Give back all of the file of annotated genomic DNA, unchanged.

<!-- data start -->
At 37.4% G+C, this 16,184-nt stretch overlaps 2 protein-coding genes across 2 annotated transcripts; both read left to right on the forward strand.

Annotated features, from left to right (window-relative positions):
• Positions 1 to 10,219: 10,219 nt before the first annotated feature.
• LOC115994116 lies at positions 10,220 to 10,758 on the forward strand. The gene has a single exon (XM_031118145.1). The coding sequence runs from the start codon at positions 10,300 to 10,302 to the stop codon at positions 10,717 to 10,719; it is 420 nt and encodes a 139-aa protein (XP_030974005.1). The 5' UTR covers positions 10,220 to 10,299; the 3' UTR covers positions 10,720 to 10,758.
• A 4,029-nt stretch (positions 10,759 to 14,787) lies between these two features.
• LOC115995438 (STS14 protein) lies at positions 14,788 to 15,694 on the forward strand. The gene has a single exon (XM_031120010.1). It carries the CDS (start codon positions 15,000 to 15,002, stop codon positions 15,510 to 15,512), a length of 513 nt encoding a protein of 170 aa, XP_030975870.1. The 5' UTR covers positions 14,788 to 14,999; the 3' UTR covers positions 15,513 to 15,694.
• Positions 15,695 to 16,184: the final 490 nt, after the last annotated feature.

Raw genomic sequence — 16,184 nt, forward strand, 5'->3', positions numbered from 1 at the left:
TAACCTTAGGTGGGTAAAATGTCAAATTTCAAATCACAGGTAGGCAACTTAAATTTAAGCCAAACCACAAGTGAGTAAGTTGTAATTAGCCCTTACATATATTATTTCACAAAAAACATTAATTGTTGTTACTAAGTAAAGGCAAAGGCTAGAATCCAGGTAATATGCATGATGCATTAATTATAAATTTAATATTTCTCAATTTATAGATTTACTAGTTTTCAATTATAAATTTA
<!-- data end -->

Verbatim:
At 37.4% G+C, this 16,184-nt stretch overlaps 2 protein-coding genes across 2 annotated transcripts; both read left to right on the forward strand.

Annotated features, from left to right (window-relative positions):
• Positions 1 to 10,219: 10,219 nt before the first annotated feature.
• LOC115994116 lies at positions 10,220 to 10,758 on the forward strand. The gene has a single exon (XM_031118145.1). The coding sequence runs from the start codon at positions 10,300 to 10,302 to the stop codon at positions 10,717 to 10,719; it is 420 nt and encodes a 139-aa protein (XP_030974005.1). The 5' UTR covers positions 10,220 to 10,299; the 3' UTR covers positions 10,720 to 10,758.
• A 4,029-nt stretch (positions 10,759 to 14,787) lies between these two features.
• LOC115995438 (STS14 protein) lies at positions 14,788 to 15,694 on the forward strand. The gene has a single exon (XM_031120010.1). It carries the CDS (start codon positions 15,000 to 15,002, stop codon positions 15,510 to 15,512), a length of 513 nt encoding a protein of 170 aa, XP_030975870.1. The 5' UTR covers positions 14,788 to 14,999; the 3' UTR covers positions 15,513 to 15,694.
• Positions 15,695 to 16,184: the final 490 nt, after the last annotated feature.

Raw genomic sequence — 16,184 nt, forward strand, 5'->3', positions numbered from 1 at the left:
TAACCTTAGGTGGGTAAAATGTCAAATTTCAAATCACAGGTAGGCAACTTAAATTTAAGCCAAACCACAAGTGAGTAAGTTGTAATTAGCCCTTACATATATTATTTCACAAAAAACATTAATTGTTGTTACTAAGTAAAGGCAAAGGCTAGAATCCAGGTAATATGCATGATGCATTAATTATAAATTTAATATTTCTCAATTTATAGATTTACTAGTTTTCAATTATAAATTTA